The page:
In an unprecedented move, a community environmental organization will participate directly in investigating the disastrous Aug. 6 fire at Richmond, Calif.’s Chevron refinery. Communities for a Better Environment (CBE) announced Aug. 14 that it has accepted an invitation to join in a city-county “root cause analysis” of the incident that sent plumes of toxic smoke pouring over the city and neighboring communities.
CBE community organizer Andrés Soto said in a telephone interview that the “close incident review” under an industrial safety ordinance adopted by the city of Richmond and surrounding Contra Costa County was originally planned to include only “government actors.” But, Soto said, “we have been working with people in the county and city so closely that when we said, ‘hey, it’s time to include the community at the table,’ they chose to go ahead and do that.” He called the step “unprecedented.”
All information given the city and county will be “shared with all committee members including community members,” and will add weight to community demands for greater safety, Soto said.
Noting that Chevron is preparing an environmental impact review of its plans to modernize and upgrade the refinery, Soto said CBE would like to go beyond the current requirement that emissions be limited to current levels, and demand that emissions be reduced. He added, “We also want to see Chevron endow a community environmental justice fund that will help the environmental justice community in Richmond, and help fund and stimulate urban agriculture, and use that as a way for employment.”
The incident began with a leak in an old pipe, possibly dating to the 1970s, in the refinery’s No. 4 crude unit. When workers removed fiberglass insulation, the leak burst into flame.
Over 9,000 people were treated at area hospitals in the following days, for eye, nose and throat irritation and respiratory problems including asthma attacks. A few were hospitalized.
Five refinery workers were treated for minor injuries, and investigators said over a dozen could have suffered severe injuries or death.
Over 8,000 residents of this city, where 85 percent of the population is listed as “minorities” by the U.S. Census, and a quarter of residents live below the federal poverty line, have so far filed claims with the refinery for damages incurred in the explosion’s aftermath.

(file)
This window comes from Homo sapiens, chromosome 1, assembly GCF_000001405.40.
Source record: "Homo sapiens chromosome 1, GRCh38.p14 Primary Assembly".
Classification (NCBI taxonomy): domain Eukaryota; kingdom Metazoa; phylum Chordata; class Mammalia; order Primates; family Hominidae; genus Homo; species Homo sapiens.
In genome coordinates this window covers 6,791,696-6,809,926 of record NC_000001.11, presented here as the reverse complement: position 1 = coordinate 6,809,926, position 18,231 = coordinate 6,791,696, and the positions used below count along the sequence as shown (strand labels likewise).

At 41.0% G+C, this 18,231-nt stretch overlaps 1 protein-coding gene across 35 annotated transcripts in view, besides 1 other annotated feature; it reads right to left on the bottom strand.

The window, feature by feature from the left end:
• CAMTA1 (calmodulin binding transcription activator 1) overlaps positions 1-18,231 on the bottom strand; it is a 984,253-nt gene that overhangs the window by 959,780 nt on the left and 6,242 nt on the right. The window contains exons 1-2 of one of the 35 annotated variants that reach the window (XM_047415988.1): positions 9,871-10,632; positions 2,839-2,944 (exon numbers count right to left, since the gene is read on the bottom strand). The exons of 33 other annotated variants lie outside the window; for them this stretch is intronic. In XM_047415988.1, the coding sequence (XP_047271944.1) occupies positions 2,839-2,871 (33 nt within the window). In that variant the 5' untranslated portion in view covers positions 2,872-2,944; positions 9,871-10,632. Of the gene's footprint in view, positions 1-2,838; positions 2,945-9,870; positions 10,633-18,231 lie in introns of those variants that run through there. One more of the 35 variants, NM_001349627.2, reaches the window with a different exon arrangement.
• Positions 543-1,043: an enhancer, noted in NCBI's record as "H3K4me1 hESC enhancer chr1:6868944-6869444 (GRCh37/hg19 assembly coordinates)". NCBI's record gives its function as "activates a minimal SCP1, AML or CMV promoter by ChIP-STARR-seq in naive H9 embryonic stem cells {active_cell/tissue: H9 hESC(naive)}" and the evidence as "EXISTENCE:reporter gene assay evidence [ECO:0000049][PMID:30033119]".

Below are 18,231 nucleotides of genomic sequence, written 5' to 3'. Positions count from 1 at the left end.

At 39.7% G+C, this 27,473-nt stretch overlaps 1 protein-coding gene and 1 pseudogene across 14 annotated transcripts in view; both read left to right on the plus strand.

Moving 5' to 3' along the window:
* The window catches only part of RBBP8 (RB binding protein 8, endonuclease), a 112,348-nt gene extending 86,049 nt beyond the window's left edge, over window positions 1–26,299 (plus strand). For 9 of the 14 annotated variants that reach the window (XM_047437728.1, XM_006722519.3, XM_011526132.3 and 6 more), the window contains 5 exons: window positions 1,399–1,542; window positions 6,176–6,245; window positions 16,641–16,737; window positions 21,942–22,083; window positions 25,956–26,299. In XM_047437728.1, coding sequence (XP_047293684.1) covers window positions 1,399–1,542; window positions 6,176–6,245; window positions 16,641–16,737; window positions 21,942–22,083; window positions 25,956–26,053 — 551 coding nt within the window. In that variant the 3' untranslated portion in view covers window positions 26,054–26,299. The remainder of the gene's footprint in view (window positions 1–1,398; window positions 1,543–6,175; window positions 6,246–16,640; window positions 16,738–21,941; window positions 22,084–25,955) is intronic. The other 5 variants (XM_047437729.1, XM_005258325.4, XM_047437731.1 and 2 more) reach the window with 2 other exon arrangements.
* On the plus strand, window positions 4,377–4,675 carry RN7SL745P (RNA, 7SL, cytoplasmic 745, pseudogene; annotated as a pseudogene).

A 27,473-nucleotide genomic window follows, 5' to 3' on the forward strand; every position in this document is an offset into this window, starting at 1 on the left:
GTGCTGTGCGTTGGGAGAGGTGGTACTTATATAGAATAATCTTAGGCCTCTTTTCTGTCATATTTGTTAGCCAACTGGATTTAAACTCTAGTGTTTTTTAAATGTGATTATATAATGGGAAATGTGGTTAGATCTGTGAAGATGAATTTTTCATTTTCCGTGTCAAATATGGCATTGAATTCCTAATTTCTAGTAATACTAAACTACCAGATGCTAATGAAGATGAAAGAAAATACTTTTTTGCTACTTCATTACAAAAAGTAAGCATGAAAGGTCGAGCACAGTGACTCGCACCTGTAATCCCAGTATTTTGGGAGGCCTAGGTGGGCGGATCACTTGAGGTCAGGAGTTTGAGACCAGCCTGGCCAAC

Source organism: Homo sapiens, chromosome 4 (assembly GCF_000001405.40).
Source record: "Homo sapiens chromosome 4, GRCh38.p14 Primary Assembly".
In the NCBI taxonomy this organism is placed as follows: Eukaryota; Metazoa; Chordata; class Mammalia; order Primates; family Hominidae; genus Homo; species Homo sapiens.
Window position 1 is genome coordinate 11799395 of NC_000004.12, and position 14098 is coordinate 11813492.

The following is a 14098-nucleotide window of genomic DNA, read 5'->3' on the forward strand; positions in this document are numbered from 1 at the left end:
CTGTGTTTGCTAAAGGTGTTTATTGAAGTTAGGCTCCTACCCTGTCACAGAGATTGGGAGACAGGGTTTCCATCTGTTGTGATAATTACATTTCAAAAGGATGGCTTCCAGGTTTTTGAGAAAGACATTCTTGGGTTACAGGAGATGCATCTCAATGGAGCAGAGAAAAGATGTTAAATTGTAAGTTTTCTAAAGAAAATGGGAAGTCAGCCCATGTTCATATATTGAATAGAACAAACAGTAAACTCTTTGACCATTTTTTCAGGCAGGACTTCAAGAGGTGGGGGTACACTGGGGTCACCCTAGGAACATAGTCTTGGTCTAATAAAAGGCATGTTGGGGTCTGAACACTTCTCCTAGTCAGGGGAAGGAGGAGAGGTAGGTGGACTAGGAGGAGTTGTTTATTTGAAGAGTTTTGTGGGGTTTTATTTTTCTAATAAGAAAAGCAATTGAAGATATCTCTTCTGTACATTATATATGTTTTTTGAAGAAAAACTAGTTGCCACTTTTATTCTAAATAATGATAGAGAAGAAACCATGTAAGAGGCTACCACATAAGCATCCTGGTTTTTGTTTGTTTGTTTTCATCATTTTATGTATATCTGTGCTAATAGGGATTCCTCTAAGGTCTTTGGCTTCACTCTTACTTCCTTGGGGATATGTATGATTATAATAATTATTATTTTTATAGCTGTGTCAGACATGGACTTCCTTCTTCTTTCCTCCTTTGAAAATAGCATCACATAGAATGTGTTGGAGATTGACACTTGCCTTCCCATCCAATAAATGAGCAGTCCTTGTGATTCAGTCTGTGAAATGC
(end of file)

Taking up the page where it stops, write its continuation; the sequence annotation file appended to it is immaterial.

At midweek, federal, state and local investigating agencies were still waiting word that the burned-out unit was safe to enter. Attorneys for nine local residents filed lawsuits in county court Aug. 15 seeking safety upgrades including to a faulty community alert system.
Chevron has a long history of accidents and violations at the Richmond refinery, and at facilities around the world. At Richmond, a 1999 explosion sent up an 18,000 pound plume of sulfur dioxide smoke. In 2007 an explosion triggered a five-alarm fire. Old pipes were blamed in both incidents.
In Nigeria, a January 2012 explosion at a Chevron exploration rig took the lives of two workers and caused a fire that Chevron said might burn for months in waters off the Niger Delta.
In Brazil, a 2011 offshore oil spill resulted in 155,000 gallons of oil seeping into the ocean near a Chevron well.
Also last year, an explosion in a large storage tank at the Chevron refinery in southwest Wales cost the lives of four workers.
Nor is Chevron the only oil firm involved in environmental disasters. Writing in the Los Angeles this week, environmental commentator Antonia Juhasz noted serious oil fires this year “at a ConocoPhillips refinery in Los Angeles, two at one BP refinery in Indiana, and in Louisiana, Oklahoma, Tennessee, Washington, and at other locations.” Juhasz cited a United Steelworkers estimate that at least one fire occurs every week at a U.S. oil refinery.
Photo: Shauna Lawhorne, left, of the U.S. Chemical Safety Board Public Affairs office, organizes photographs as CSB Managing Director Daniel Horowitz, right, and Don Holstrom, director of CSB western regional office, center, speak at a news conference to answer questions regarding the agency’s ongoing investigation at the Chevron Refinery in Richmond, Calif., Aug.14. The CSB is an independent federal agency charged with investigating industrial chemical accidents and is conducting an investigation of the Aug. 6 fire at the Richmond Refinery. Dan Honda, Contra Costa Times/AP